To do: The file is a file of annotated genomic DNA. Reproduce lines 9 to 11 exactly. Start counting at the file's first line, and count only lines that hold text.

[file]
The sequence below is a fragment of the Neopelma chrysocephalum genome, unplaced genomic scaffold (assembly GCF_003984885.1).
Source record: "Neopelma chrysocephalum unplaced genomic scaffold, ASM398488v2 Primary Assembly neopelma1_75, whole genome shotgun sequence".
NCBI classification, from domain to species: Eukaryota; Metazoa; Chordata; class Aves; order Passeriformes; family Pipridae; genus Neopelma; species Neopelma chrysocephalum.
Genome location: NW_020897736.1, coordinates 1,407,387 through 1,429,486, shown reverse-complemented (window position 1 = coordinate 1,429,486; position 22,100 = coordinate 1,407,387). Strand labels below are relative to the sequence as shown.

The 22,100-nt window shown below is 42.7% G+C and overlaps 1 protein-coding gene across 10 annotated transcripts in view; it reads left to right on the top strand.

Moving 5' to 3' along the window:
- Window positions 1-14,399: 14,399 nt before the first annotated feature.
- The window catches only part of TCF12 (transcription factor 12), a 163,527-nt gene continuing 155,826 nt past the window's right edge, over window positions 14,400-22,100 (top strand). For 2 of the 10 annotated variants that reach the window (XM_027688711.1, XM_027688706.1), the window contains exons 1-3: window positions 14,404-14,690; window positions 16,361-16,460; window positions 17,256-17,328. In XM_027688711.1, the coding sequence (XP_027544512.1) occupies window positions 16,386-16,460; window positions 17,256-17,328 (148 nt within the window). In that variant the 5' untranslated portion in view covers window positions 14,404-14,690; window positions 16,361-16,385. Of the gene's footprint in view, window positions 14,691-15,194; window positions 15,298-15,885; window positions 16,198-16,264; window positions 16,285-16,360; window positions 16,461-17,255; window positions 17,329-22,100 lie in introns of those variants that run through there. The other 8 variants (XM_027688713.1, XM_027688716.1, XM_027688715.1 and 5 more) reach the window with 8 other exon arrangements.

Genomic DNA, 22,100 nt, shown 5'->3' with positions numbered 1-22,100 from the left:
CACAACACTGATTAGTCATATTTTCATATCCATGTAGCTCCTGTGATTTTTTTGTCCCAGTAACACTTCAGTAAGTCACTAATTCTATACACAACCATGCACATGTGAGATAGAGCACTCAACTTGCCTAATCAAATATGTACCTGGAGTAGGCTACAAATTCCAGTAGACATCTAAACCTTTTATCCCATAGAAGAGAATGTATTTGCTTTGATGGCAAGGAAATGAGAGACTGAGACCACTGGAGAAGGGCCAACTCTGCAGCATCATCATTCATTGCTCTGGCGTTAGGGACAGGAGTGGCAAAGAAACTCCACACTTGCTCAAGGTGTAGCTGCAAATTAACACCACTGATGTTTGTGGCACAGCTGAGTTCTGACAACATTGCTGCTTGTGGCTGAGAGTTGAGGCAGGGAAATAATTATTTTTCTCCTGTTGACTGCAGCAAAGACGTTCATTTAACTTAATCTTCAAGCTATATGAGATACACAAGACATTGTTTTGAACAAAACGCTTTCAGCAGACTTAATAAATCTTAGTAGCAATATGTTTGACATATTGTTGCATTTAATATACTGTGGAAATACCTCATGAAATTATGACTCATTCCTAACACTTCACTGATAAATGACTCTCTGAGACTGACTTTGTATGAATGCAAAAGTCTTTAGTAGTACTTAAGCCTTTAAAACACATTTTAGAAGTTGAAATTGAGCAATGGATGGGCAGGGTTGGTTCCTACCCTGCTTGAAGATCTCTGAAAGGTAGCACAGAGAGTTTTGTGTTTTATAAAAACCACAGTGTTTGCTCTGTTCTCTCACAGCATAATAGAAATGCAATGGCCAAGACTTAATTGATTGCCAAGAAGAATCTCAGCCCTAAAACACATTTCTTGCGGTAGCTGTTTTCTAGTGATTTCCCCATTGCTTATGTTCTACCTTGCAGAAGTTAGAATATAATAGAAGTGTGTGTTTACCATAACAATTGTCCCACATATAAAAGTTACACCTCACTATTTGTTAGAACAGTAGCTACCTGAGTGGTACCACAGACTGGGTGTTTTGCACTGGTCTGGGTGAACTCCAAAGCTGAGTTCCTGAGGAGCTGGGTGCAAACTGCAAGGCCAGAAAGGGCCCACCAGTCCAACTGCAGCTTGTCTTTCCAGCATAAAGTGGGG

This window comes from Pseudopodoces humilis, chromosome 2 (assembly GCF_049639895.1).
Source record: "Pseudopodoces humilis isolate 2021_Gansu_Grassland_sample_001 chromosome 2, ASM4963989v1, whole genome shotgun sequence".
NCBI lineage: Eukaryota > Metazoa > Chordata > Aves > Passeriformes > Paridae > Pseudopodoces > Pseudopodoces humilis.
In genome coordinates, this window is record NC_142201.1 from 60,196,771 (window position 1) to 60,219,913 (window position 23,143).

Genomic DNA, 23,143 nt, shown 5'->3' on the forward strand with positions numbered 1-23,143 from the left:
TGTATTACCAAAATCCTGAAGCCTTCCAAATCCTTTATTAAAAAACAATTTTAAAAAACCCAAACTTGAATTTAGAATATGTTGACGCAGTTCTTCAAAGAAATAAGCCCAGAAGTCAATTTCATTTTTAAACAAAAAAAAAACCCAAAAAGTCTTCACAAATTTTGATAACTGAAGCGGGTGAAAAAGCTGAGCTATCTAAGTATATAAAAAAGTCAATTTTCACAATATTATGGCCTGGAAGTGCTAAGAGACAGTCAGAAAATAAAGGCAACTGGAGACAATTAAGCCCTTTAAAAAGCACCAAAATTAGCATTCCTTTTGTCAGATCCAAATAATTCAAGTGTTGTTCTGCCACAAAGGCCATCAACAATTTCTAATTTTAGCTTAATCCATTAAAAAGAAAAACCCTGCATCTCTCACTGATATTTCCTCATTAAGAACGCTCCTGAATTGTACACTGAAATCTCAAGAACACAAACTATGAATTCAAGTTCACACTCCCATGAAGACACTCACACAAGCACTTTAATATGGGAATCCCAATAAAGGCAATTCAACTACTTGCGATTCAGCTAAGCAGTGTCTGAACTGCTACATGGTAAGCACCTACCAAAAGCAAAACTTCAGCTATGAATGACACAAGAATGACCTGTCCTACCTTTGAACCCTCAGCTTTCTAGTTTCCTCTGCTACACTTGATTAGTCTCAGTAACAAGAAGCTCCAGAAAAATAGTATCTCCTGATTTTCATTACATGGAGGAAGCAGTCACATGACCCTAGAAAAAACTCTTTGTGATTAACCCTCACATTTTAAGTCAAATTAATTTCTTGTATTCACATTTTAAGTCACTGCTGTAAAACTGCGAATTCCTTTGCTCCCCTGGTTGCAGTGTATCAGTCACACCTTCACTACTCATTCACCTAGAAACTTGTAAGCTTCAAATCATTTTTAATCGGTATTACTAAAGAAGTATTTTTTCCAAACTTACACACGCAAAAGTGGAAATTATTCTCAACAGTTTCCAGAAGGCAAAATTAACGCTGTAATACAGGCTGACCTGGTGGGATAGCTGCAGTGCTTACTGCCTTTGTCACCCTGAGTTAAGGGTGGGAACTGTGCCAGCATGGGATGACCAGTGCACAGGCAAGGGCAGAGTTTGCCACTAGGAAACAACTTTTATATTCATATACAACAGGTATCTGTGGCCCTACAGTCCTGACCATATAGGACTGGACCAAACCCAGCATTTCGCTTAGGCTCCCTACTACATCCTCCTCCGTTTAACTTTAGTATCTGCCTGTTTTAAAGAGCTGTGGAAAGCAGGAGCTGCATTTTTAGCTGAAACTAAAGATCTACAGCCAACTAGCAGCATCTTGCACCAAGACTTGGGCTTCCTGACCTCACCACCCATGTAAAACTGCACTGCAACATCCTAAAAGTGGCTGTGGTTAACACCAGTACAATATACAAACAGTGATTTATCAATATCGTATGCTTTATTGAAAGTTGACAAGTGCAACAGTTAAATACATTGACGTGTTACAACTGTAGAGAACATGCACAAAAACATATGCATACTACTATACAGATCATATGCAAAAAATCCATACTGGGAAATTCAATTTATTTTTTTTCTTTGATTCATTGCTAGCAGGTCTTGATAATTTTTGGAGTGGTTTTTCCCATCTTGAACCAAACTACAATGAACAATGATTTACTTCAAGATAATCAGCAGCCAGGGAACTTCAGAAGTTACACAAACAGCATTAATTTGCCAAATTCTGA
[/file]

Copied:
Genomic DNA, 22,100 nt, shown 5'->3' with positions numbered 1-22,100 from the left:
CACAACACTGATTAGTCATATTTTCATATCCATGTAGCTCCTGTGATTTTTTTGTCCCAGTAACACTTCAGTAAGTCACTAATTCTATACACAACCATGCACATGTGAGATAGAGCACTCAACTTGCCTAATCAAATATGTACCTGGAGTAGGCTACAAATTCCAGTAGACATCTAAACCTTTTATCCCATAGAAGAGAATGTATTTGCTTTGATGGCAAGGAAATGAGAGACTGAGACCACTGGAGAAGGGCCAACTCTGCAGCATCATCATTCATTGCTCTGGCGTTAGGGACAGGAGTGGCAAAGAAACTCCACACTTGCTCAAGGTGTAGCTGCAAATTAACACCACTGATGTTTGTGGCACAGCTGAGTTCTGACAACATTGCTGCTTGTGGCTGAGAGTTGAGGCAGGGAAATAATTATTTTTCTCCTGTTGACTGCAGCAAAGACGTTCATTTAACTTAATCTTCAAGCTATATGAGATACACAAGACATTGTTTTGAACAAAACGCTTTCAGCAGACTTAATAAATCTTAGTAGCAATATGTTTGACATATTGTTGCATTTAATATACTGTGGAAATACCTCATGAAATTATGACTCATTCCTAACACTTCACTGATAAATGACTCTCTGAGACTGACTTTGTATGAATGCAAAAGTCTTTAGTAGTACTTAAGCCTTTAAAACACATTTTAGAAGTTGAAATTGAGCAATGGATGGGCAGGGTTGGTTCCTACCCTGCTTGAAGATCTCTGAAAGGTAGCACAGAGAGTTTTGTGTTTTATAAAAACCACAGTGTTTGCTCTGTTCTCTCACAGCATAATAGAAATGCAATGGCCAAGACTTAATTGATTGCCAAGAAGAATCTCAGCCCTAAAACACATTTCTTGCGGTAGCTGTTTTCTAGTGATTTCCCCATTGCTTATGTTCTACCTTGCAGAAGTTAGAATATAATAGAAGTGTGTGTTTACCATAACAATTGTCCCACATATAAAAGTTACACCTCACTATTTGTTAGAACAGTAGCTACCTGAGTGGTACCACAGACTGGGTGTTTTGCACTGGTCTGGGTGAACTCCAAAGCTGAGTTCCTGAGGAGCTGGGTGCAAACTGCAAGGCCAGAAAGGGCCCACCAGTCCAACTGCAGCTTGTCTTTCCAGCATAAAGTGGGG

This window comes from Pseudopodoces humilis, chromosome 2 (assembly GCF_049639895.1).